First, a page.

Client Alerts  - Immigration Jul 10, 2024

How the Supreme Court’s Decision Overturning Chevron Will Impact Immigration Benefits Adjudications

Image of an immigration visa and a passport on top of a map.
Written By: Danielle M. Rizzo

Decision to significantly impact regulatory interpretations of requirements and policies

On June 28, 2024, the U.S. Supreme Court overturned a longstanding precedent decision, Chevron U.S.A., Inc. v. Natural Resources Defense Council, Inc., 467 U.S. 837 (1984), which created the Chevron deference doctrine. Under this doctrine, federal administrative agencies were given wide latitude to interpret ambiguous statutes. The Chevron doctrine has played an outsized role in shaping the course of immigration adjudications for the last 40 years, as those cases are decided by administrative agencies, including United States Citizenship and Immigration Services (USCIS), the Department of State (DOS), the U.S. Department of Labor (DOL), and the Board of Immigration Appeals (BIA).

In Loper Bright Enterprises v. Raimondo, No. 22-451 (June 28, 2024), the decision overturning the Chevron doctrine, the Supreme Court held that where a statute is ambiguous, courts may no longer defer to a federal agency’s interpretation of that statute. They must instead exercise “independent judgment” in determining whether a federal agency has acted within its authority. Id. at 16.

How Loper Bright Will Impact Immigration Adjudications

The Loper Bright decision will have a significant impact on federal agency adjudications of applications for immigration benefits, as well as on other agency actions, including regulatory interpretations of statutory requirements and/or agency policies that have not been encoded in regulations. For example, USCIS maintains a Policy Manual which contains all of the agency’s policies and which USCIS adjudicators are bound to follow. Many USCIS policies exist only in the USCIS Policy Manual and/or agency memoranda, and many agency interpretations are ultra vires. For example, in Kazarian v. USCIS, 596 F.3d 1115 (9th Cir. 2010), the 9th Circuit Court of Appeals held that USCIS exceeded its authority in adjudicating an immigrant petition for a foreign national under the “extraordinary ability” standard by imposing evidentiary requirements beyond those required by agency regulation. INA § 203(b)(1)(A). In response, USCIS updated its Policy Manual to require that officers exercise a “final merits determination” for extraordinary ability cases that further exceeds the statutory and regulatory requirements for this type of adjudication. Kazarian, 596 F.3d at 1122; see also USCIS Policy Manual, Chapter 2. The removal of Chevron deference renders this type of policy ripe for judicial review.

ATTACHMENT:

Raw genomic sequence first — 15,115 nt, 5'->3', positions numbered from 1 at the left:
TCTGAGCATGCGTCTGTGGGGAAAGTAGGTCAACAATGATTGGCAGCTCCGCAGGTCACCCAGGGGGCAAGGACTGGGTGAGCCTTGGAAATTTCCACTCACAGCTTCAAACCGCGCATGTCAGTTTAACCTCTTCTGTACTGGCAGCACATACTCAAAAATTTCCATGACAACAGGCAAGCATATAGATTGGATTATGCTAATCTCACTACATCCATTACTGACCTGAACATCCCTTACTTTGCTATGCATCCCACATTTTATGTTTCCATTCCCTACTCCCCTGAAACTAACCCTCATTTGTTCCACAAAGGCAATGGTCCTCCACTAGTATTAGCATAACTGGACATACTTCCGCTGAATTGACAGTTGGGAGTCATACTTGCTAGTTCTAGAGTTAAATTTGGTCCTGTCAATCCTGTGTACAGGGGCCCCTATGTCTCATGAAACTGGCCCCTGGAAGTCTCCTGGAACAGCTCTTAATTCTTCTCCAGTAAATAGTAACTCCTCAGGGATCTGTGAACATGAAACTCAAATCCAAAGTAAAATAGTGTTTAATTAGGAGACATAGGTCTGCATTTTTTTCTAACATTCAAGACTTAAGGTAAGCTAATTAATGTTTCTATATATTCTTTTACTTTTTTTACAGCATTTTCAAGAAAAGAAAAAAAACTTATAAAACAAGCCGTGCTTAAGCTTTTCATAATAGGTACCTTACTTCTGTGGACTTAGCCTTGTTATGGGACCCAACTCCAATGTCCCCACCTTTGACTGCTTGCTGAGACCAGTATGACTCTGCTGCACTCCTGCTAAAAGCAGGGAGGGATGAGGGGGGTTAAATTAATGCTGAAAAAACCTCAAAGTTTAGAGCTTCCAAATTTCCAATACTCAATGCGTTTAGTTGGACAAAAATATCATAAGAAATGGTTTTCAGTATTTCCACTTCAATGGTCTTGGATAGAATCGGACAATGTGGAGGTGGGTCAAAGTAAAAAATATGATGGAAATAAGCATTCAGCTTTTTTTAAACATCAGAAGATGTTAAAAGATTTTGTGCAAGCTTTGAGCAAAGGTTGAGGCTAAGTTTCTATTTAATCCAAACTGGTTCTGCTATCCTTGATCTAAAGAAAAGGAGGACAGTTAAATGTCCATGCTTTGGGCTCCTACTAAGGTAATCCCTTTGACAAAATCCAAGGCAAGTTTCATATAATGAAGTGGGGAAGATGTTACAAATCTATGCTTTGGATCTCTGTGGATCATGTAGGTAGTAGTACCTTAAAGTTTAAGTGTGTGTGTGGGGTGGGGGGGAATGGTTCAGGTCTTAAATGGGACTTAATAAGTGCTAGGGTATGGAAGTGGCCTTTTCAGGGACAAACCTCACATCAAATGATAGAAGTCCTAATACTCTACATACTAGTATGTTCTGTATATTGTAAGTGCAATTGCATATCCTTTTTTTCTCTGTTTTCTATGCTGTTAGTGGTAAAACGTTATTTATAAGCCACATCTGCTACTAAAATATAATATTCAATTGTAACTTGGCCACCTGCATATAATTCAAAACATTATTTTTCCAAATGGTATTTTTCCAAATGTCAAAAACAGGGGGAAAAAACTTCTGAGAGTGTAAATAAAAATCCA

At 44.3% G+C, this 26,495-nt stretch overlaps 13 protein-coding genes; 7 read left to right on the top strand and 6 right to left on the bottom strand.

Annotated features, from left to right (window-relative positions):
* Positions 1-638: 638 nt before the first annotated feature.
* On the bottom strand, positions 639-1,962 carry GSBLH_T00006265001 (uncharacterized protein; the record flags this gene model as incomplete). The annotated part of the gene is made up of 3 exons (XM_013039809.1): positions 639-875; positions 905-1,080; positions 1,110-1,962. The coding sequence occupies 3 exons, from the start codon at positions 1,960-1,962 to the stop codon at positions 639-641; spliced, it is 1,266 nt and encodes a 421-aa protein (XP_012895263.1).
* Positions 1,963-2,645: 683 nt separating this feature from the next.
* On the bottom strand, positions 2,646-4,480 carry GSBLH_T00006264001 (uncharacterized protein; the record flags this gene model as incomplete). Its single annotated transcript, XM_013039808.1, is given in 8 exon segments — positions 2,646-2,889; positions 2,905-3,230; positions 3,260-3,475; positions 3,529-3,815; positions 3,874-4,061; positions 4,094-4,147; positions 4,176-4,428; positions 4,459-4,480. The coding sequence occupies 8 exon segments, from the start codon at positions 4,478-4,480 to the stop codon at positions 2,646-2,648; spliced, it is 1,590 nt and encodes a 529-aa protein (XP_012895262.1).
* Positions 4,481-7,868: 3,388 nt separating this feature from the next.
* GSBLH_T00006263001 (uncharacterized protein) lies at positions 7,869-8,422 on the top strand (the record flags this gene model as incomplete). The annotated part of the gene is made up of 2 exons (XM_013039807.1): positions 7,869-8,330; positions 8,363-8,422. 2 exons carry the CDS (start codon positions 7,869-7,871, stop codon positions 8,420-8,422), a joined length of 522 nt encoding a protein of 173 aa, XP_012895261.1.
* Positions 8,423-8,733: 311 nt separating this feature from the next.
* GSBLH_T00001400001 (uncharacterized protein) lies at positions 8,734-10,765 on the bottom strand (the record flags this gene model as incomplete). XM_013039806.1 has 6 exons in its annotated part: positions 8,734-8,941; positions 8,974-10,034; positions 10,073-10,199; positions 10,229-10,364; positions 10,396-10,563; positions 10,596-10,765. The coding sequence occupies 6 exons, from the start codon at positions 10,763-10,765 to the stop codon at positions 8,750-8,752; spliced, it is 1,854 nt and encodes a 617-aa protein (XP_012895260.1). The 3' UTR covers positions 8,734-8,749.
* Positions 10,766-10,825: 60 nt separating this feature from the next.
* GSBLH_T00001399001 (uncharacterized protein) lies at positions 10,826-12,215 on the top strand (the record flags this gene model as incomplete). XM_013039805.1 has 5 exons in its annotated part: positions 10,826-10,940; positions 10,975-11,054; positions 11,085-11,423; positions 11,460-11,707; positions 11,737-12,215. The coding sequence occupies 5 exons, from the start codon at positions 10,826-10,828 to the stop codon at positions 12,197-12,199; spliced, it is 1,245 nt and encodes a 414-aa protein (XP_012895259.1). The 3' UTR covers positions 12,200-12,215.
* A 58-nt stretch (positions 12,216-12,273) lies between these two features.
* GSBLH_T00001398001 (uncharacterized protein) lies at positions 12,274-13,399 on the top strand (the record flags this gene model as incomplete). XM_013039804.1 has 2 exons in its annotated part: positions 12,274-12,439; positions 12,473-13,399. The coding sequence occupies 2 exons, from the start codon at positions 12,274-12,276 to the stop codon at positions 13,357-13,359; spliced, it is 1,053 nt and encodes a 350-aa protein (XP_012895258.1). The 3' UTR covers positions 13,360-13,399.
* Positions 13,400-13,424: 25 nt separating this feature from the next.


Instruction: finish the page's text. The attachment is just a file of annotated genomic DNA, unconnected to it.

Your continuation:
How to Challenge Agency Interpretations in Federal Court

The Administrative Procedure Act (APA) provides that, “A person suffering legal wrong because of agency action, or adversely affected or aggrieved by agency action within the meaning of a relevant statute, is entitled to judicial review thereof.” 5 U.S.C. § 702. The APA thus provides a legal basis for parties harmed by a federal agency’s decision to file a suit in federal district court.

Claims brought against federal agencies interpreting immigration statutes have long been curtailed by the Chevron doctrine. There are over 1,300 administrative precedent decisions citing the Chevron case as a basis for upholding an agency interpretation of a statutory provision. Many of those cases, as well as thousands of federal court cases rooted in the Chevron doctrine may now be up for review. In addition, new agency denials of immigration benefits will lead to an increase in law suits against federal agencies. Government agencies’ already limited resources will be diverted away from adjudications and toward defending those agencies’ decisions in federal court, which likely will lead to slowdowns in adjudication times. For USCIS, which receives no Congressional appropriations and which is funded exclusively through filing fees, this may lead to further filing fee increases.

The Supreme Court’s Loper Bright decision represents a seismic shift in the balance of power from the executive to the judicial branch of government. This shift will also create pressure on Congress to revise ambiguous statutes so as to prevent constant litigation.

For more information, please contact a member of our Immigration Practice Team or the Phillips Lytle attorney with whom you have a relationship.